It is repeated as a true mantra that "the first casualty when war comes is truth.” Also in pandemics. Whether due to the lack of warning signs to inform, or the interest of governments in covering up their inability to respond adequately, whether due to ignorance of the scientific world, or due to manifest deceit by intermediary agents..., in this blind war the informative truth has faded away flagrantly.
In few cases are the media as recognized as indispensable in helping citizens to find a solution to their problems as in situations of vital risk for individuals and the community. The first defence against this crisis is information, being sufficiently alerted with objective and intelligible data. Just as the sign is the key to identifying a content, the symptom of the disease must be recognised in order to know that we must isolate ourselves and ask for help. That is why the media have emphasized in this case of pandemic the basic information of identifying situations of contagion, the ways to avoid it and - if it has been contracted - to seek the best form of cure: from isolation to hospitalization and appropriate treatments.
The big problem detected at the beginning of this pandemic has been that of "Peter and the wolf" syndrome. We have been warned of so many ailments in the past, that the arrival of this virus from China was taken as a danger to the locals and ultimately as a distant crisis that would never come to knock on the door. Were the means of warning not diligent or not comprehensive? Probably not. Perhaps those who did not want to see the danger - because of their interests mixed up with trade and business - were governments, unaware of the real scientific knowledge and investments in sectors that are less eye-catching than the usual infrastructure or festivities.
A review of the press reports from the initial moment makes it clear that the media did warn of the problem and the danger. Some of them were more intense than others. But the big headlines were already on the front pages and opened the TV news without governments rushing to stop the transmission of the evil.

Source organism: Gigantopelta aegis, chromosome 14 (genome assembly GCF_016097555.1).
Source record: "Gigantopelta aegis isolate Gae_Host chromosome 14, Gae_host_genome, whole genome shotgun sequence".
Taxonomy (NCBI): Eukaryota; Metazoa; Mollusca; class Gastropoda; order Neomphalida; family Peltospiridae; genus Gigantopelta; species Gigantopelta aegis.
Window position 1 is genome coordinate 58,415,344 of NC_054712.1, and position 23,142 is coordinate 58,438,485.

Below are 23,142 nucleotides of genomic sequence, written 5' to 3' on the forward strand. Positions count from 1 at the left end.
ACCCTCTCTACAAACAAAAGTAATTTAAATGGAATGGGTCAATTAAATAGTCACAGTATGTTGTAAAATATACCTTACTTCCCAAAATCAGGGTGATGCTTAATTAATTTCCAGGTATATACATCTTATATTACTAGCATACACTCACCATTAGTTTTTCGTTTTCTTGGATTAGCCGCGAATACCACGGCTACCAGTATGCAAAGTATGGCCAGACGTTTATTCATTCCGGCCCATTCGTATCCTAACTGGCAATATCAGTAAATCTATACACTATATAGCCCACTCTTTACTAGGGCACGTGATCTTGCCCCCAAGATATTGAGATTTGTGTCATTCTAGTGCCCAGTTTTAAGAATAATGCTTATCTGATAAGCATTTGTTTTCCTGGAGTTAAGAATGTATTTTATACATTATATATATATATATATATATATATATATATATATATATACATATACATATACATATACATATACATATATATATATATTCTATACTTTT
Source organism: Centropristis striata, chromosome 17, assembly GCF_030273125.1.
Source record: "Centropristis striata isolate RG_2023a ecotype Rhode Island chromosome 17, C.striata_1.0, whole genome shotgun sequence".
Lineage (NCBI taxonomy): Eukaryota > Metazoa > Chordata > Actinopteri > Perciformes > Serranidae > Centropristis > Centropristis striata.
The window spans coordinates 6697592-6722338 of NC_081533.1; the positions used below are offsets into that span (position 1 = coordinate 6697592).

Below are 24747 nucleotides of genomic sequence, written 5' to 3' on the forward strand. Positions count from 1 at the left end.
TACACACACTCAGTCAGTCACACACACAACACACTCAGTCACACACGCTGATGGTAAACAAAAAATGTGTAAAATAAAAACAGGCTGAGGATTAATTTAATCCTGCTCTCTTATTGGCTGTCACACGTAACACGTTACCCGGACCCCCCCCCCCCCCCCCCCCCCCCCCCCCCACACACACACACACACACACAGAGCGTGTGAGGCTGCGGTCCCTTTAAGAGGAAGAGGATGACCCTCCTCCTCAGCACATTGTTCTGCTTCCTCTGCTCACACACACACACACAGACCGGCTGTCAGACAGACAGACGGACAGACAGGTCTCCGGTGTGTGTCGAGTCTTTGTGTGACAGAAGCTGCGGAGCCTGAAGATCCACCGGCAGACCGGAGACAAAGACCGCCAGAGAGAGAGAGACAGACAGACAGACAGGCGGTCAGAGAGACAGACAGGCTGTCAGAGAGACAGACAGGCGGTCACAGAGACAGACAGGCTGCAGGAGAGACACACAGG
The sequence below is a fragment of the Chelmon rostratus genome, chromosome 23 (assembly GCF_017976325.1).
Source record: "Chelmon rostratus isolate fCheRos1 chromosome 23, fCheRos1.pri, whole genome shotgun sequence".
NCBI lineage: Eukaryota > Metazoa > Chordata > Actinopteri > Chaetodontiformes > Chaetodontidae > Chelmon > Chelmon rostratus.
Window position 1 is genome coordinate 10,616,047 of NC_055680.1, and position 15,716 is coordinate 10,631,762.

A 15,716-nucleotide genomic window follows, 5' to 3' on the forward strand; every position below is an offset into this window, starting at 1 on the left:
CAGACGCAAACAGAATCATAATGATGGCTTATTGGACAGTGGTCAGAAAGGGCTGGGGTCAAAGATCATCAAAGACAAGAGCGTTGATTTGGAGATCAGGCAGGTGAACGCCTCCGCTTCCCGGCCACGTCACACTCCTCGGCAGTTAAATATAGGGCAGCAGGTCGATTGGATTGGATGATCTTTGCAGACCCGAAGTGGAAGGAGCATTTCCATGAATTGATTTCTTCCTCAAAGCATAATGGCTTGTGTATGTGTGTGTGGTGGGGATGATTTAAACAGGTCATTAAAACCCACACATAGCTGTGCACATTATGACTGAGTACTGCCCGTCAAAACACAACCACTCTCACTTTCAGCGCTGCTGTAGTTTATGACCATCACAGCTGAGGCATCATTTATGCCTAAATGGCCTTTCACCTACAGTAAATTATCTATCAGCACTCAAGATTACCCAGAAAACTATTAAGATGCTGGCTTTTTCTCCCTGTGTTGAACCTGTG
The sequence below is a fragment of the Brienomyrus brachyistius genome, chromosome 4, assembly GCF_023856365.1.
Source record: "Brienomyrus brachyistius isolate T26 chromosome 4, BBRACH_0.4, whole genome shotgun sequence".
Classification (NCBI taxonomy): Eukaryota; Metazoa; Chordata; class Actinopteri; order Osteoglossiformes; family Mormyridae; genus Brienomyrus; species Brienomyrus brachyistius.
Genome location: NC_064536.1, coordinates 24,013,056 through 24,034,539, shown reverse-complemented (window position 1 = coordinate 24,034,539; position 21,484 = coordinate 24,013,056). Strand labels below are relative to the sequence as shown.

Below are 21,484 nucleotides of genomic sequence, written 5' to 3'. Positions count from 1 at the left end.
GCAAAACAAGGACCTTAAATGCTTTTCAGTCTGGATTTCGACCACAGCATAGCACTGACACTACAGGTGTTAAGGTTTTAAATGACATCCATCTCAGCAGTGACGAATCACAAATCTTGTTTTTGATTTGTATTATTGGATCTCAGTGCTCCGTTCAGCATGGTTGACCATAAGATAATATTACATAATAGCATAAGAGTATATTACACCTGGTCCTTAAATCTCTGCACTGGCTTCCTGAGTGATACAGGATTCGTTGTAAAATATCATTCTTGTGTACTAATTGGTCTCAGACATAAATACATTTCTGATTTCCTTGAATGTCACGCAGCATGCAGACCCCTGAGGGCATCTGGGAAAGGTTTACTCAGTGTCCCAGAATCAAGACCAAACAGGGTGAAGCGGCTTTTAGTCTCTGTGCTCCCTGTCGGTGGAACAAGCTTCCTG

Hygienists, doctors, researchers and specialists in pandemics are facing this case of Herculean dimensions as the challenge to provide a solution and learn from it in order to set up a health system that will preserve not just a few people or nationals, but the whole humanity from being affected in such a serious way that even survival is in danger. In the case of the effect on the media, it is also necessary to carry out a deep reflection, a multidisciplinary analysis to draw conclusions for any crisis that is about to happen, even the repetition of the same one in the future.
The challenges for the media are multiple. To be alert, to have specialists, to analyse the data conscientiously, to always contrast the official information, to adapt the medical or scientific information to the common language, to assess in the right measure the risks and the alerts that are communicated...
This is a good time to talk about "Camus' rat". There is no better recipe for overcoming a crisis than to face it with total realism, without hiding the facts, or hiding from reality. Only in this way - with transparency, we say now - can a community show solidarity and face up to the solution of an ensuing conflict as one. And act accordingly. This is the postulate of the premonitory novel by the French-Algerian author Albert Camus. In his work "The Plague", the doctor in the main role meets the first dead rat on his way, reflects and acts. The doorman of the building where the rat appears denies its existence categorically. The Camusian text begins: